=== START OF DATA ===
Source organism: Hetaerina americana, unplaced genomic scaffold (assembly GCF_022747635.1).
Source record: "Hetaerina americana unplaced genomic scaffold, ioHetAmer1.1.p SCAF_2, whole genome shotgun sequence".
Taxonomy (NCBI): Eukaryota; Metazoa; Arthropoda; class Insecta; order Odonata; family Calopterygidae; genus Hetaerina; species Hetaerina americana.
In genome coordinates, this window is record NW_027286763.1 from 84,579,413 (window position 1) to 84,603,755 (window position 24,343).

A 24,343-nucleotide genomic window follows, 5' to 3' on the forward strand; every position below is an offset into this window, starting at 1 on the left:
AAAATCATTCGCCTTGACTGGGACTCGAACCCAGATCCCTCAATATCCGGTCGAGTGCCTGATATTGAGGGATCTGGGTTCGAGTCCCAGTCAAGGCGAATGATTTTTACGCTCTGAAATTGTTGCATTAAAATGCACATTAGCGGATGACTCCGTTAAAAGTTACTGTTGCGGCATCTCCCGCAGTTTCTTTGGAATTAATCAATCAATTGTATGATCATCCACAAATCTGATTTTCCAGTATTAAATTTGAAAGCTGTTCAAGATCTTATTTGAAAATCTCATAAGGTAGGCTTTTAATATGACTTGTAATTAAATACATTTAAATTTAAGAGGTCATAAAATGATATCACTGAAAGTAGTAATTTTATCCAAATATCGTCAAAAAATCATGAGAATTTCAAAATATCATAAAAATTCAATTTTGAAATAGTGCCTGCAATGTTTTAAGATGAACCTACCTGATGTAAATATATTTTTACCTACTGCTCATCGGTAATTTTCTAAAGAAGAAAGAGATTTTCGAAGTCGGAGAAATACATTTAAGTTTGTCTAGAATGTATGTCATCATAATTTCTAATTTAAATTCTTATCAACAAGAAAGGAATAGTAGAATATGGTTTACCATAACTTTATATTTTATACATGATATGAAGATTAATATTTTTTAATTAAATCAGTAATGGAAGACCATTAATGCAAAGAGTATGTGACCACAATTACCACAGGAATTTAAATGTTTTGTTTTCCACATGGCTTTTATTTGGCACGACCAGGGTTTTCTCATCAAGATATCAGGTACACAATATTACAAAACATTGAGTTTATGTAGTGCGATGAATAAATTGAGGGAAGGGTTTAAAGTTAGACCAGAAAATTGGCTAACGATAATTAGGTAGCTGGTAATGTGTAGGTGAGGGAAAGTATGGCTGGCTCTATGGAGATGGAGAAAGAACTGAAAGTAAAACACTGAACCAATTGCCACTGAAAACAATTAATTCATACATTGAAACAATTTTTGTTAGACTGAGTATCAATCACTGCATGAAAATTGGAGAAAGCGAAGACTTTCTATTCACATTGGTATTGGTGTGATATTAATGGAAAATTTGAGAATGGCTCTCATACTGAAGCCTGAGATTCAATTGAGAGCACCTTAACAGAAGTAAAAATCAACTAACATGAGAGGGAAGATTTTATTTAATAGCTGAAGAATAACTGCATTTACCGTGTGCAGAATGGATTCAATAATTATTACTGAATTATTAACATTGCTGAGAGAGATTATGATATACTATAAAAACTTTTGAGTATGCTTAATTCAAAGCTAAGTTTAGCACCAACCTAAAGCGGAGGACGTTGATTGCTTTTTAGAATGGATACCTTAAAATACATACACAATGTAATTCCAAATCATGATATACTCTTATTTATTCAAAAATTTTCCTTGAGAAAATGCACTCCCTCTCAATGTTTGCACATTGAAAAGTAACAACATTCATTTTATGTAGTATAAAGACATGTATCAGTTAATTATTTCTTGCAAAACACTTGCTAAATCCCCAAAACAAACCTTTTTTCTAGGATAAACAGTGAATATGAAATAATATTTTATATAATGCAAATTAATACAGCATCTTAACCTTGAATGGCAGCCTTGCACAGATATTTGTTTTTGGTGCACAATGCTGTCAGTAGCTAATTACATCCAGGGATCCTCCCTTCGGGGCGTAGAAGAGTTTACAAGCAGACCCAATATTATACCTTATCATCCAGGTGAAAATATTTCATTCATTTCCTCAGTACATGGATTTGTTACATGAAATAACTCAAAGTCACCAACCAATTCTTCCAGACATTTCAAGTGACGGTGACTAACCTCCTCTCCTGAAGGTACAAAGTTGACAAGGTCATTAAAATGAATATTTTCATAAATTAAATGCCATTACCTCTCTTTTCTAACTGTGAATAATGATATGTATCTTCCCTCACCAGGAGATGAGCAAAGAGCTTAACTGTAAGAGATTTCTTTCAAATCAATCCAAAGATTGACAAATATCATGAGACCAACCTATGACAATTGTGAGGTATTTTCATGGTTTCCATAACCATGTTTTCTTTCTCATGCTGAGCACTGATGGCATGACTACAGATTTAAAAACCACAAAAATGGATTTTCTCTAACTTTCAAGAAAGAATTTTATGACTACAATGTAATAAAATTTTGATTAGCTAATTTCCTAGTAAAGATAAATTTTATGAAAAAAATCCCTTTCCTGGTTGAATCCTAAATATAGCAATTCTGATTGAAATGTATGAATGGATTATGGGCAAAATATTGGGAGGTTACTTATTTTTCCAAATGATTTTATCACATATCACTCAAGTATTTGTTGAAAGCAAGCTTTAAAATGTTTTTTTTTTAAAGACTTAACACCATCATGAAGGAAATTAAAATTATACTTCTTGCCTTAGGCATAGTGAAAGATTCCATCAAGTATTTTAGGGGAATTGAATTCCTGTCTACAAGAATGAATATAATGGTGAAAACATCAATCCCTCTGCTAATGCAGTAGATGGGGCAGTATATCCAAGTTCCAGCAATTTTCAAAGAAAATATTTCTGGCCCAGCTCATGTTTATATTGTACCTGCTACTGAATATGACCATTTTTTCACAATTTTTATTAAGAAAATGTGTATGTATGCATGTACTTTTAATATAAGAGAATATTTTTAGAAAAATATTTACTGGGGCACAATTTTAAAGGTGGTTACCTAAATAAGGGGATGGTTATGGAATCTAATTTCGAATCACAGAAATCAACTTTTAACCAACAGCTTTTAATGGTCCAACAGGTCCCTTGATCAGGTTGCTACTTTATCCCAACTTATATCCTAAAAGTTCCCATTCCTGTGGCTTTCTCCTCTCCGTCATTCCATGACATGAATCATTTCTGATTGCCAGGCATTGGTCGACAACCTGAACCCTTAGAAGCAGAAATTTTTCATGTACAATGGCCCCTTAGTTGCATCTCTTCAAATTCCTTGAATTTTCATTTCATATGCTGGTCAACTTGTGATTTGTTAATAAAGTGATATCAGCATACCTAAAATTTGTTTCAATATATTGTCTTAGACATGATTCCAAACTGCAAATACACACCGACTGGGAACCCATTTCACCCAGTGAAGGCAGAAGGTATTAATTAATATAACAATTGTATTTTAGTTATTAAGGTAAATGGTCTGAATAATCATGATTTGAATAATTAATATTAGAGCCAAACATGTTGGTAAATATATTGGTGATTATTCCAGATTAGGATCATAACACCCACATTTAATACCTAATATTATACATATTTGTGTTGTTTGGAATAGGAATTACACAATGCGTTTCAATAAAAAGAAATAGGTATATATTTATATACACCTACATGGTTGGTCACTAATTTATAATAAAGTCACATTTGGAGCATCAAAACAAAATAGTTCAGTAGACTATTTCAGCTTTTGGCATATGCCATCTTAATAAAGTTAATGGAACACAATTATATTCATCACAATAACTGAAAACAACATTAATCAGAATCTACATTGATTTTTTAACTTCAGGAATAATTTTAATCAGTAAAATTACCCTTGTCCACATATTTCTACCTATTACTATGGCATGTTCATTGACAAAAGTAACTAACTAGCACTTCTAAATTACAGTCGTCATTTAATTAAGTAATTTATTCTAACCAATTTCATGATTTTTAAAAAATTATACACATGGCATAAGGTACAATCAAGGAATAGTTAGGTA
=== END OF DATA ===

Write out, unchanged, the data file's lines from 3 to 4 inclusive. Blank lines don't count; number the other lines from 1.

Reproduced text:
Taxonomy (NCBI): Eukaryota; Metazoa; Arthropoda; class Insecta; order Odonata; family Calopterygidae; genus Hetaerina; species Hetaerina americana.
In genome coordinates, this window is record NW_027286763.1 from 84,579,413 (window position 1) to 84,603,755 (window position 24,343).